Seeing Red Naturism The Good News Ich bin ein Beacher Dislocation The Decisive Moment Aspect One White Lies Ol' Blue Credit Phosphorescence The DMZ Zombie Fish-Eaters Bedlam Incubus Good Morning Epitaph The VC, The DMZ And Me Split The Third Man Shadowed Politics Dissent Whoosh, Boom, Zzz Ashes to Dust My Lost Shit To Those Who Wait Fine Thanks Cabin Fever Secrets Black Cloud Shh Fuckin' A Their Big Mistake I Know Abou' Tha' Cheap Shots Mama-San Reanimator Reasonable Doubt Up-ended Same-Same, But Different Spud-Bashing Is It Safe? Efforts Show, Don't Tell Spiked Don't Mean Nothing Potchentong A Loose End Something Happening Here What It Is Ain't Exactly Clear That Sound Apocalypse Now Friendly Fire But Nothing Strange But True
The Planets by Dava Sobel
This possibility launches the first purely scientific voyage, under the command of Edmond Halley, the only Astronomer Royal ever to win a commission as captain in the Royal Navy. Between 1698 and 1700, Halley leads two expeditions across the Atlantic Ocean, and also to the Atlantic’s northern and southern limits until stopped by icebergs in fog. Off the coast of Africa and again near Newfoundland, Halley’s specially designed flat-bottomed vessel, the Paramore, draws friendly fire from English merchantmen and colonial fishermen who mistake her for a pirate ship. The map Halley publishes in color in 1701 fills the ocean with curving lines of varying lengths and widths describing degrees of magnetic variation east and west. The continents bordering the Atlantic serve merely to anchor the all-important lines, and to bear the cartouches, whose palm trees, muses, and naked natives have been bumped from the busy waters to the empty lands.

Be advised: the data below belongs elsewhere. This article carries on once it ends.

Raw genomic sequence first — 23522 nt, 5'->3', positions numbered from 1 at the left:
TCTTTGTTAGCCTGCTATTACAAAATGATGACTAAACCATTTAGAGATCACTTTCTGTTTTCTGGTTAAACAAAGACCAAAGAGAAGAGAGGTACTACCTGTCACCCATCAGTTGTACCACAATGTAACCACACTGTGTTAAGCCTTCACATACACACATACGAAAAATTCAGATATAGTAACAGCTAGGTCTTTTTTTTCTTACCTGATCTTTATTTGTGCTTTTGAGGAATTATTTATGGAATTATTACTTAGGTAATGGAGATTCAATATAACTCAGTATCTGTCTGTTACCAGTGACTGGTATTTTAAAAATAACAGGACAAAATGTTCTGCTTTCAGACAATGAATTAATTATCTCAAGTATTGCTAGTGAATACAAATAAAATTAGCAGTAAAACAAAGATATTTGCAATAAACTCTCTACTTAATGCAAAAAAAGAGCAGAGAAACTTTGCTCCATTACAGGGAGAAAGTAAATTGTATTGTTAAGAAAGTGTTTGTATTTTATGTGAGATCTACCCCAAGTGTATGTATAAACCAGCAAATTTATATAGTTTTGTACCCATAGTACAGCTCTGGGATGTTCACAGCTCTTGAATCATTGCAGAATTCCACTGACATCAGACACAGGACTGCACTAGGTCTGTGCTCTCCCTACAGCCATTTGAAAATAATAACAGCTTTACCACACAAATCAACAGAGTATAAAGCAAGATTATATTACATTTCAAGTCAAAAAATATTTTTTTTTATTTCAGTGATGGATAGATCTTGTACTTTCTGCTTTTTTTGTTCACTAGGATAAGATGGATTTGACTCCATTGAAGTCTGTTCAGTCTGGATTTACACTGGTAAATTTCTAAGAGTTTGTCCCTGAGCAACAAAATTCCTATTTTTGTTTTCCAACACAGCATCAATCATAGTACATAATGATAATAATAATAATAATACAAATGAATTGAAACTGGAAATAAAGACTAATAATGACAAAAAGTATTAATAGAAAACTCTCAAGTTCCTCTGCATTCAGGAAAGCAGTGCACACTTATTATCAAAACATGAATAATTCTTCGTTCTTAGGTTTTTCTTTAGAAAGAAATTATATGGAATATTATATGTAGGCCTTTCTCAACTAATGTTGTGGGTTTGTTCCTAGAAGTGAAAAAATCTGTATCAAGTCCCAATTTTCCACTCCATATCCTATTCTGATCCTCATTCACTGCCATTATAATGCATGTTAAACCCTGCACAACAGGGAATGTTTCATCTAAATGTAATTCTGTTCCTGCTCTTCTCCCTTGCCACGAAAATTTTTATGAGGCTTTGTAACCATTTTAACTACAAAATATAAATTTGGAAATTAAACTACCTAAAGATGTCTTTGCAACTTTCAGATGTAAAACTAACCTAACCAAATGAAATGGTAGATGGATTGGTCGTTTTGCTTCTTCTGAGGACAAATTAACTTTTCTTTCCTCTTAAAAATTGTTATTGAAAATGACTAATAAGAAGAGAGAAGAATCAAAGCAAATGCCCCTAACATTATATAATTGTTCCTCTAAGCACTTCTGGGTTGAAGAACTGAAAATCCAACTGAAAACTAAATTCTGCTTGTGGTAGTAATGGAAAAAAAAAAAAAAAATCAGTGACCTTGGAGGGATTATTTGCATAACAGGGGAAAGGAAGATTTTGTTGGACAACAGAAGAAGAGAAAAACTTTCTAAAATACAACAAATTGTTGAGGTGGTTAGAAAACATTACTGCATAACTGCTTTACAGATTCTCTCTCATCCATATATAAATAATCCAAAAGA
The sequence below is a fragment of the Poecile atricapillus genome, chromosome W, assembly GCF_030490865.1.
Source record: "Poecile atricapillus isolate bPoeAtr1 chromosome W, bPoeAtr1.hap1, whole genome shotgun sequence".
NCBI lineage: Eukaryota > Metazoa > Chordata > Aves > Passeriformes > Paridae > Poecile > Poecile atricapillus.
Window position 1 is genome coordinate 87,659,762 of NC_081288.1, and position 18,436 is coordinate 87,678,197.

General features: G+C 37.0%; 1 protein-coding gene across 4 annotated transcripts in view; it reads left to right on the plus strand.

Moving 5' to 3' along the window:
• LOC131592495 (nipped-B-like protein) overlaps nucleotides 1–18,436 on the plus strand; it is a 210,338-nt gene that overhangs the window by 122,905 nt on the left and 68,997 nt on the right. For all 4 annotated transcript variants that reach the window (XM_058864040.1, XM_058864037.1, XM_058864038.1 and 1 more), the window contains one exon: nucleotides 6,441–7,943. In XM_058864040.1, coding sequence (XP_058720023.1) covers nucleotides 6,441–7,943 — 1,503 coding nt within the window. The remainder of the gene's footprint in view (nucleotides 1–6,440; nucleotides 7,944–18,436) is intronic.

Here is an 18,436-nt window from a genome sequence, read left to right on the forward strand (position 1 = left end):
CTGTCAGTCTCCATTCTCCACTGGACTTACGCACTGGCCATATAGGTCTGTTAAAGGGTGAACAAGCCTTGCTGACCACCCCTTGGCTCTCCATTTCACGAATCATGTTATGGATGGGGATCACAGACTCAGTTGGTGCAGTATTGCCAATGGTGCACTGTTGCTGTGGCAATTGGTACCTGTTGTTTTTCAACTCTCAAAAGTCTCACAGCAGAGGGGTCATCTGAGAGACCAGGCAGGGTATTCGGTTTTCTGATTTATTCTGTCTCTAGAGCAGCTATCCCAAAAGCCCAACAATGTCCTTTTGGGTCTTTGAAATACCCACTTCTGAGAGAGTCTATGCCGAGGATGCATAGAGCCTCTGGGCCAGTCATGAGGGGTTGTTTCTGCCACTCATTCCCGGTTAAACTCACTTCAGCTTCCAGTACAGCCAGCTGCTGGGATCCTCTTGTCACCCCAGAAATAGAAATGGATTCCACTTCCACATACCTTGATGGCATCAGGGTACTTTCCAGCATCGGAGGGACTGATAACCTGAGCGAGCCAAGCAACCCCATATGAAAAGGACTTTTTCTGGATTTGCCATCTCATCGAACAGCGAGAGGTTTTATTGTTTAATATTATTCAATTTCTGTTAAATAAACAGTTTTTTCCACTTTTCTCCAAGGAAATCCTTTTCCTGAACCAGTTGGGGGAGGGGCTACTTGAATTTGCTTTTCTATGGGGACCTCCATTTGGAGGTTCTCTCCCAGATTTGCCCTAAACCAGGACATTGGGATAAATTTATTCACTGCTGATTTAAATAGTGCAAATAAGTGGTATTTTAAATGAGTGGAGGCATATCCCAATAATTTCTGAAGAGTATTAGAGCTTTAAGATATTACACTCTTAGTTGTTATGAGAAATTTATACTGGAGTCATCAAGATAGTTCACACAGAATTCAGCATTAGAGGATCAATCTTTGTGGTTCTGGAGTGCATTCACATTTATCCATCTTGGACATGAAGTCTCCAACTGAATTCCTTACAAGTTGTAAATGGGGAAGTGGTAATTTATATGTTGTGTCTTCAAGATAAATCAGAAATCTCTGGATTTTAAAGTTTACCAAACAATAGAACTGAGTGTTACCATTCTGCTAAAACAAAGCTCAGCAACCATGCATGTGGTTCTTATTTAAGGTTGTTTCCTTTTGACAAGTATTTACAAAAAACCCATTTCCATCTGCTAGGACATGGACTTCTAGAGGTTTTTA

Ten Myths About Israel by Ilan Pappe
The preliminary bombardment this time was unprecedented—it reminded many of the carpet bombing of Iraq in 2003. The main target was the civilian infrastructure; nothing was spared—hospitals, schools, mosques—everything was hit and destroyed. Hamas responded by launching missiles into Israeli towns not targeted before, such as Beersheba and Ashdod. There were a few civilian casualties, but most of the Israelis killed, thirteen in total, were soldiers killed by friendly fire. In sharp contrast, 1,500 Palestinians lost their lives in the operation.35 A new cynical dimension was now added: international and Arab donors promised aid running into the billions to rebuild what Israel would only destroy again in the future. Even the worst disaster can be profitable. The next round came in 2012 with two operations: “Returning Echo,” which was smaller in comparison to the previous attacks, and the more significant “Pillar of Defense” in July 2012, which brought an end to the social protest movement of that summer, with its potential to bring down the government for the failure of its economic and social policies.
Ringworld's Children by Larry Niven
She braced herself behind Louis's medical cage. Only her projectile weapon showed, aimed at the doorway. A voice spoke from somewhere, 'Tec Schmidt's voice sounding much too calm. "All hands, we're fighting from the radiation refuge. I can see invaders on the hull and in four, five, six, and ten. Our motors are burned out, but we're under acceleration anyway. We don't know where it's coming from. We're also facing friendly fire, ARM missiles incoming, sixty and counting, no alien attackers yet. 'Tec-Admiral Wrayne doesn't want us captured, I guess." "Why didn't we see it coming?" she whispered. "They've got an invisible ship! Shh." Schmidt's voice--"The missiles are veering away!"--died in a roar of static. A shadow blinked past the little door. Roxanny fired, and cursed. What came through then looked like a small man filmed fast-forward.
A Captain's Duty: Somali Pirates, Navy SEALs, and Dangerous Days at Sea by Richard Phillips, Stephan Talty
Bring the ship to the splash and I’ll come to the other side of your ship.” If I escaped—and that was a big if—I wanted to get the Maersk Alabama between me and the lifeboat. The Somalis installed me in the third seat, port side. It gave me a good view of the cockpit and the rest of the ship and I wanted to stay there. And I wanted to stay in one place, so any allies that pulled up on the scene would know exactly where I was located. Friendly fire will kill you just as dead as enemy fire. I keyed the radio and let my crew know what seat I was in. The pirates closed both hatches. I guess they feared frog-men coming up and climbing down into the boat. That’s when the heat began: unbearable, unrelenting saunalike heat just permeated the entire vessel. It was pure hell. I probably nodded off a couple of times. I came to at around 2 a.m., Thursday morning.
Bitcoin: The Future of Money? by Dominic Frisby